tender pool round is currently open for applications. The tender round
closes on 31 October.
Under the AGS, half of the funding is available to the general public
via the public tender pool and the other half is allocated to Regional
Councils under a separate pool round. A contract is currently being
signed with Regional Councils for their pool and announcements are
expected to be made soon.
The AGS is an alternative to other sustainable forestry legislation and
policies such as the NZ Emissions Trading Scheme (NZETS) Forestry, the
Permanent Forest Sink Initiative (PFSI), the East Coast Forestry
Project and the Sustainable Land Management (Hill Country Erosion)
For further information on the AGS or to download an AGS Public Tender
Form see: http://www.maf.govt.nz/climatechange/forestry/initiatives/ags/
(From NZIF Newsletter 2008/37)
billion tree campaign and global forests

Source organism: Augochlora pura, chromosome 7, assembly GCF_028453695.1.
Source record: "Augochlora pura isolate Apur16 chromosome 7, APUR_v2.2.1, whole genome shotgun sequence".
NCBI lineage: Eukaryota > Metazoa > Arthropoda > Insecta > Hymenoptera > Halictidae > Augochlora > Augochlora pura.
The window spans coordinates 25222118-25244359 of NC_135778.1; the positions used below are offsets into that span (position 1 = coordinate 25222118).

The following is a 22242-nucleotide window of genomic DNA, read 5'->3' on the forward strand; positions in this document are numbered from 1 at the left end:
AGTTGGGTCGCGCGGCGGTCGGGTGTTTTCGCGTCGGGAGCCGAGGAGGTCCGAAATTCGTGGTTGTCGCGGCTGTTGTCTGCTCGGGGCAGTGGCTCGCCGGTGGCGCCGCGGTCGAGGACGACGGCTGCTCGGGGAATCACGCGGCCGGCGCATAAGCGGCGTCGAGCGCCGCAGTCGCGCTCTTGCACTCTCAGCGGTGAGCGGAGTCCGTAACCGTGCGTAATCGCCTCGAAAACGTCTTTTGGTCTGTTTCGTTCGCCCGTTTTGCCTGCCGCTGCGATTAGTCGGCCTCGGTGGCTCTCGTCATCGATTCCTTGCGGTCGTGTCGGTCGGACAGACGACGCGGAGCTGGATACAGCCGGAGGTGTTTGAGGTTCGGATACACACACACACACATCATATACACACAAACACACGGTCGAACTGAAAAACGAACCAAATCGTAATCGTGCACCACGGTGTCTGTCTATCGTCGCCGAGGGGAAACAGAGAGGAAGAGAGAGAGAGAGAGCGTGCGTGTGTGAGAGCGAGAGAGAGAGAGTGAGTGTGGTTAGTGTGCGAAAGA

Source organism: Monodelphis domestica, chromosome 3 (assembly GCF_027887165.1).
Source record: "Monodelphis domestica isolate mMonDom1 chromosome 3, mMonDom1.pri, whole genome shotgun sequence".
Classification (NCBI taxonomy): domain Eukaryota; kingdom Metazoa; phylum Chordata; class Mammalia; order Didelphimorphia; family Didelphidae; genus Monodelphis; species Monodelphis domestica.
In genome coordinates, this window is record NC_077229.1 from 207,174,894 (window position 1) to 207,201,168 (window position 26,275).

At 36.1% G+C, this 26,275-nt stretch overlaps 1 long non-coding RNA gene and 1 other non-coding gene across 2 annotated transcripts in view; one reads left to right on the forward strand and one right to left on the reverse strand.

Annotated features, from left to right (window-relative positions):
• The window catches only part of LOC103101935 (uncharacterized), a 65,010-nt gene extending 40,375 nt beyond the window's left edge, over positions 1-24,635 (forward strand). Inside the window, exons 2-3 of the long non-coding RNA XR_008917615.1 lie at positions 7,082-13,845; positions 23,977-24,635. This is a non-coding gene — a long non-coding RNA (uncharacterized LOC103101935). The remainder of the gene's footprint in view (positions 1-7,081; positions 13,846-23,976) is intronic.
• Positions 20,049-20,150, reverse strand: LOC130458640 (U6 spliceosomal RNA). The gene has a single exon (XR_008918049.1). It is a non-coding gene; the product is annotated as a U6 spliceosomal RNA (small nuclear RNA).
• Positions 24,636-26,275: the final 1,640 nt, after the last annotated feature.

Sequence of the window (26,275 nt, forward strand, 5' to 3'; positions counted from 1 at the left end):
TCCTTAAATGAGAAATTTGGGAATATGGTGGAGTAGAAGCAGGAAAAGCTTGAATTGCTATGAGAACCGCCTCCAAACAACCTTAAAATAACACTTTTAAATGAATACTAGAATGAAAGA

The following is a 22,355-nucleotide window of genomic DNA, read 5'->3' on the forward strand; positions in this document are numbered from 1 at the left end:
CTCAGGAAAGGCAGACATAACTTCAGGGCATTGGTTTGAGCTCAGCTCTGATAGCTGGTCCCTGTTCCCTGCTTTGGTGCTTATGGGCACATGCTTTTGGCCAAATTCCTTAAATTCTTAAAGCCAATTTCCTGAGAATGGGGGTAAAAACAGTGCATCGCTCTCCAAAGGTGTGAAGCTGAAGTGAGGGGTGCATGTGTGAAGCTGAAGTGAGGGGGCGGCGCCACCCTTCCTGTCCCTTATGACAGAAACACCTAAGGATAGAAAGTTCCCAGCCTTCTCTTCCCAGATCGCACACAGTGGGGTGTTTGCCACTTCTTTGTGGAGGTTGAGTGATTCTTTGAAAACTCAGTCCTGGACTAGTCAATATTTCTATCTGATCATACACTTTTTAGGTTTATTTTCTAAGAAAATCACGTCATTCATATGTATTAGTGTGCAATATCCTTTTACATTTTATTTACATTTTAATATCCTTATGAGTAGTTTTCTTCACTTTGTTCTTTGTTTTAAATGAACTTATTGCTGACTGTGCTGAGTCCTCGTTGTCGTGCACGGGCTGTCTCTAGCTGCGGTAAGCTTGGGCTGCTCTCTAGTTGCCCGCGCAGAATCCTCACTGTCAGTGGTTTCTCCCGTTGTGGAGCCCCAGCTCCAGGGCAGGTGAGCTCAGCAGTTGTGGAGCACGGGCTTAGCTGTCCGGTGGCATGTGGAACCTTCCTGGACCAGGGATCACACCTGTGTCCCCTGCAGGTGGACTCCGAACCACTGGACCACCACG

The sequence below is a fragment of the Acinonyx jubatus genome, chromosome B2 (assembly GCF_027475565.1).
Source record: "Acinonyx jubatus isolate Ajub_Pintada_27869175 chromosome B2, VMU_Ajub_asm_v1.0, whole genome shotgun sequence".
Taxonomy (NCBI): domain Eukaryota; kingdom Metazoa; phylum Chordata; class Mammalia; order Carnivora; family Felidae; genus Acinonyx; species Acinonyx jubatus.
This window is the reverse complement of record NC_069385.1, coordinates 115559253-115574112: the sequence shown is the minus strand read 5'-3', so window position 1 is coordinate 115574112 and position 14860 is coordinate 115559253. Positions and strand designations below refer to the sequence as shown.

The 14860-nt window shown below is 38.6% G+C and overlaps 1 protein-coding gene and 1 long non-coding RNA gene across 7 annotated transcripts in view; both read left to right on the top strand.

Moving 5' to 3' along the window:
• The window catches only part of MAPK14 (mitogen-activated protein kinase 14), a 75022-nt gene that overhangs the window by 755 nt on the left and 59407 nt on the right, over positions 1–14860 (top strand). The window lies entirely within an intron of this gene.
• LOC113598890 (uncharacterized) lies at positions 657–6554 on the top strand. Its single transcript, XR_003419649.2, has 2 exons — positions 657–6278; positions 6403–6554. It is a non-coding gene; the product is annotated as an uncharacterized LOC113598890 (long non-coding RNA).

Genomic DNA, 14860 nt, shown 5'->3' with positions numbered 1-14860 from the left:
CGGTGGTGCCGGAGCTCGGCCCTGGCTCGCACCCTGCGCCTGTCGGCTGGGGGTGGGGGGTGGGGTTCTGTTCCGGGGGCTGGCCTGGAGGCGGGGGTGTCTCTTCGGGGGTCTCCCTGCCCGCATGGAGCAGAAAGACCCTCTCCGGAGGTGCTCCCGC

The Billion Tree Campaign has, in just 18
months, encouraged the planting of two billion trees, double its
original target and resulted in tree planting in over 150 countries.
The campaign, led by the UN Environment Programme (UNEP) and the World
Agroforestry Centre (ICRAF), was launched in 2006 as a response to
global warming, water shortages and the loss of species.
Geographically, Africa has seen over half of all tree plantings.
Regional and national governments organized the most massive plantings,
with Ethiopia leading the count at 700 million, followed by Turkey (400
million), Mexico (250 million), and Kenya (100 million).
Meanwhile, FAO report that the world's net forest loss is 20,000
hectares per day. Between 1990 to 2005, the world lost 3 per cent of